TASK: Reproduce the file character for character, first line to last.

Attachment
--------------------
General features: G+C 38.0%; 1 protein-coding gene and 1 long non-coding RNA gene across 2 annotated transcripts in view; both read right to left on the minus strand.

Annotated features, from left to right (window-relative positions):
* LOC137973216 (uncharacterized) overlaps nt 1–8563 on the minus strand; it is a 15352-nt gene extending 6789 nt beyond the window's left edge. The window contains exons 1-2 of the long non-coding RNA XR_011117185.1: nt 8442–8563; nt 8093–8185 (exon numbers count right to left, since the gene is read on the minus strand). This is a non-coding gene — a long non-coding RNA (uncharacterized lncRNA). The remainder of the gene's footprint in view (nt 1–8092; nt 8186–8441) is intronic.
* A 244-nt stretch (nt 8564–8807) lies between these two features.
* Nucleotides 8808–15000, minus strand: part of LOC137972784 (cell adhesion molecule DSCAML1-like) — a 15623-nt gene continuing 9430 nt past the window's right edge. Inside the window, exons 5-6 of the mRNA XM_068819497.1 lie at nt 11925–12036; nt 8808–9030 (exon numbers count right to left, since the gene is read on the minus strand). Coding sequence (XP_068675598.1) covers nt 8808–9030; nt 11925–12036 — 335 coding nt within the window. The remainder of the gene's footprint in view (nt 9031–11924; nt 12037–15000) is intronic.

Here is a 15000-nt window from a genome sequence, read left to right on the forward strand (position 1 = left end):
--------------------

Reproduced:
General features: G+C 38.0%; 1 protein-coding gene and 1 long non-coding RNA gene across 2 annotated transcripts in view; both read right to left on the minus strand.

Annotated features, from left to right (window-relative positions):
* LOC137973216 (uncharacterized) overlaps nt 1–8563 on the minus strand; it is a 15352-nt gene extending 6789 nt beyond the window's left edge. The window contains exons 1-2 of the long non-coding RNA XR_011117185.1: nt 8442–8563; nt 8093–8185 (exon numbers count right to left, since the gene is read on the minus strand). This is a non-coding gene — a long non-coding RNA (uncharacterized lncRNA). The remainder of the gene's footprint in view (nt 1–8092; nt 8186–8441) is intronic.
* A 244-nt stretch (nt 8564–8807) lies between these two features.
* Nucleotides 8808–15000, minus strand: part of LOC137972784 (cell adhesion molecule DSCAML1-like) — a 15623-nt gene continuing 9430 nt past the window's right edge. Inside the window, exons 5-6 of the mRNA XM_068819497.1 lie at nt 11925–12036; nt 8808–9030 (exon numbers count right to left, since the gene is read on the minus strand). Coding sequence (XP_068675598.1) covers nt 8808–9030; nt 11925–12036 — 335 coding nt within the window. The remainder of the gene's footprint in view (nt 9031–11924; nt 12037–15000) is intronic.

Here is a 15000-nt window from a genome sequence, read left to right on the forward strand (position 1 = left end):